Introduction to Global Commodities….What is Global Commodities?
Global Commodities: Trade, Exploration and Cultural Exchange explores the history of a number of key commodities that changed the world. The commodities featured in this resource have been transported, exchanged and consumed around the world for hundreds of years. They helped transform societies, global trading operations, habits of consumption and social practices. The resource includes a wide range of manuscript, printed and visual primary-source materials as well as other key features to support research and teaching. Use the fully searchable interactive chronology to discover fascinating facts and world events, explore commodity prices across time and space using our unique data visualisation and view visual images in bespoke galleries and exhibitions.
The word commodity came into use in English in the 15th century, from the French commodité, “amenity, convenience”. Going further back, the French word derives from the Latin commoditas, meaning “suitability, convenience, advantage”. The Latin word commodus (from which English gets other words including commodious and accommodate) meant variously “appropriate”, “proper measure, time, or condition”, and “advantage, benefit”.
Types of commodity
The term commodity is specifically used for an economic good or service when the demand for it has no qualitative differentiation across a market. In other words, a commodity good or service has full or partial but substantial fungibility; that is, the market treats its instances as equivalent or nearly so with no regard to who produced them. As the saying goes, “From the taste of wheat, it is not possible to tell who produced it, a Russian serf, a French peasant or an English capitalist.” Petroleum and copper are other examples of such commodities, their supply and demand being a part of one universal market. Items such as stereo systems, on the other hand, have many aspects of product differentiation, such as the brand, the user interface and the perceived quality. The demand for one type of stereo may be much larger than demand for another.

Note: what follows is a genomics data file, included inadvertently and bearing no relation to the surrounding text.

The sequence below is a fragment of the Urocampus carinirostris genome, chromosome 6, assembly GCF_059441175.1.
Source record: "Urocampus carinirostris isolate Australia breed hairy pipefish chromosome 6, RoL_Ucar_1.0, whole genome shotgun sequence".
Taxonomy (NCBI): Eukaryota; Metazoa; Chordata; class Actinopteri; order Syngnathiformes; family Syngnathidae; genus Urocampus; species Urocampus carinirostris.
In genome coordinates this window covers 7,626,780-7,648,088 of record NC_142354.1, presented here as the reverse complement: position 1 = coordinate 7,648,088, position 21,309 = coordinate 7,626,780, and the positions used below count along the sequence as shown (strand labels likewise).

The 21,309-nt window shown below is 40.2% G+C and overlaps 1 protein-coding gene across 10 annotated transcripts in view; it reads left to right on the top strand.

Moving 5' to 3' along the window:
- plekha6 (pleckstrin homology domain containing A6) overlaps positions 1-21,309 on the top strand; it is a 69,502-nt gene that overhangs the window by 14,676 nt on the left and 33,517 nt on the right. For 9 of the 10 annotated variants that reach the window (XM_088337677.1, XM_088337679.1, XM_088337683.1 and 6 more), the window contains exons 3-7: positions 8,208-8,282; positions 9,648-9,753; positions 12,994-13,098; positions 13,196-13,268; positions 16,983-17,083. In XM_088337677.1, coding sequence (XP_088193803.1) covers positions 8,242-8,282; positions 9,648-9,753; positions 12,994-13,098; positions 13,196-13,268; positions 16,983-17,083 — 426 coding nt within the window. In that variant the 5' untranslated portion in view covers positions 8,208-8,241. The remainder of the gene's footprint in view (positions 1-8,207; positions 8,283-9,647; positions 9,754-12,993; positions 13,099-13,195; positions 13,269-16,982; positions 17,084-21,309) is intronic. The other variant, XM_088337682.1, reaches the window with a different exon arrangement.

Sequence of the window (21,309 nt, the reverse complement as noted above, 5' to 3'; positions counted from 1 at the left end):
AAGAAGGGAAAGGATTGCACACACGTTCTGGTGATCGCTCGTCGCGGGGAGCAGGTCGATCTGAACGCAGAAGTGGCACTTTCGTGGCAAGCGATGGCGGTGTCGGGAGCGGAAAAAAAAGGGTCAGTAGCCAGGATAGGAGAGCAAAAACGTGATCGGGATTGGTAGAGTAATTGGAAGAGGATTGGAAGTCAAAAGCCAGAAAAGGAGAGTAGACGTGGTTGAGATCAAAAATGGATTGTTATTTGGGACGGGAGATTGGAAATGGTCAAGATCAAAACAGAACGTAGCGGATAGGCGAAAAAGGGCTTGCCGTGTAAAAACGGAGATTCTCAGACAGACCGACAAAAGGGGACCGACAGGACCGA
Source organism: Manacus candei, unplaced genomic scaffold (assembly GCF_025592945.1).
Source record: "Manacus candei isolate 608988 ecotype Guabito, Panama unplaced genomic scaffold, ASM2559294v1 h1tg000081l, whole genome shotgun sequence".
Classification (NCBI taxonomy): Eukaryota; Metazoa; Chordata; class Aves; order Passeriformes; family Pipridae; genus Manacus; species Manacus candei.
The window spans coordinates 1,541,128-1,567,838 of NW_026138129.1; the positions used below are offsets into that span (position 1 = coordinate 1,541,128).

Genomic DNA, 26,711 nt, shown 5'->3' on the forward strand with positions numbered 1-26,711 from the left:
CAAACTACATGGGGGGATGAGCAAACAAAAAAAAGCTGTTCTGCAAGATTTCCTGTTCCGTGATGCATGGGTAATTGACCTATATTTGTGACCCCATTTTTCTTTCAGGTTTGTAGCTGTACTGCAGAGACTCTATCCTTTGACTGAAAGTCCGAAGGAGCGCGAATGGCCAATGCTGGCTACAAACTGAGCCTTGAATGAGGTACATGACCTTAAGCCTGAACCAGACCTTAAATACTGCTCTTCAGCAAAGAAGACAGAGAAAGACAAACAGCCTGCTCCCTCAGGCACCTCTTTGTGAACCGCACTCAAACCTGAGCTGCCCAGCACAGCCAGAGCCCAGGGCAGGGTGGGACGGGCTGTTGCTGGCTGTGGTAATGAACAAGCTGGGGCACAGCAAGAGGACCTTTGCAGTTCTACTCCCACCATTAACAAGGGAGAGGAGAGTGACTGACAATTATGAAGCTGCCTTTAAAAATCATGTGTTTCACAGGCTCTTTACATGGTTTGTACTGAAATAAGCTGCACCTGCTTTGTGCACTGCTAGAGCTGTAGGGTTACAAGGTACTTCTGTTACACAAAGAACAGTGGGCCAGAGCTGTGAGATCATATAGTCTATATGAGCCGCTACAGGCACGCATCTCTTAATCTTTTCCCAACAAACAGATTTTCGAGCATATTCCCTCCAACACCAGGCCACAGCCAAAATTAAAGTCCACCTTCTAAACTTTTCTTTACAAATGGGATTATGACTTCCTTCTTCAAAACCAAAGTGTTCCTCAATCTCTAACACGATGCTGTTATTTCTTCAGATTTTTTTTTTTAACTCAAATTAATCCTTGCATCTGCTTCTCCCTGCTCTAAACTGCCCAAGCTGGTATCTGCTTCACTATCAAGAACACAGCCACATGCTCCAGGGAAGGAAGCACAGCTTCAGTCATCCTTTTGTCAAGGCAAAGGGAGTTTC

In contrast, one of the characteristics of a commodity good is that its price is determined as a function of its market as a whole. Well-established physical commodities have actively traded spot and derivative markets. Generally, these are basic resources and agricultural products such as iron ore, sugar, rice. Soft commodities are goods that are grown, while hard commodities are ones that are extracted through mining. There is another important class of energy commodities which includes electricity, gas, coal and oil. Electricity has the particular characteristic that it is usually uneconomical to store; hence, electricity must be consumed as soon as it is processed.
Commoditization occurs as a goods or services market loses differentiation across its supply base, often by the diffusion of the intellectual capital necessary to acquire or produce it efficiently. As such, goods that formerly carried premium margins for market participants have become commodities, such as generic pharmaceuticals and DRAM chips. An article in The New York Times cites multivitamin supplements as an example of commoditization; a 50 mg tablet of calcium is of equal value to a consumer no matter what company produces and markets it, and as such, multivitamins are now sold in bulk and are available at any supermarket with little brand differentiation. Following this trend, nanomaterials are emerging from carrying premium profit margins for market participants to a status of commodification.
There is a spectrum of commoditization, rather than a binary distinction of “commodity versus differentiable product”. Few products have complete undifferentiability and hence fungibility; even electricity can be differentiated in the market based on its method of generation (e.g., fossil fuel, wind, solar), in markets where energy choice lets a buyer opt (and pay more) for renewable methods if desired. Many products’ degree of commoditization depends on the buyer’s mentality and means. For example, milk, eggs, and notebook paper are not differentiated by many customers; for them, the product is fungible and lowest price is the main decisive factor in the purchasing choice. Other customers take into consideration other factors besides price, such as environmental sustainability and animal welfare. To these customers, distinctions such as “organic versus not” or “cage free versus not” count toward differentiating brands of milk or eggs, and percentage of recycled content or Forest Stewardship Council certification count toward differentiating brands of notebook paper.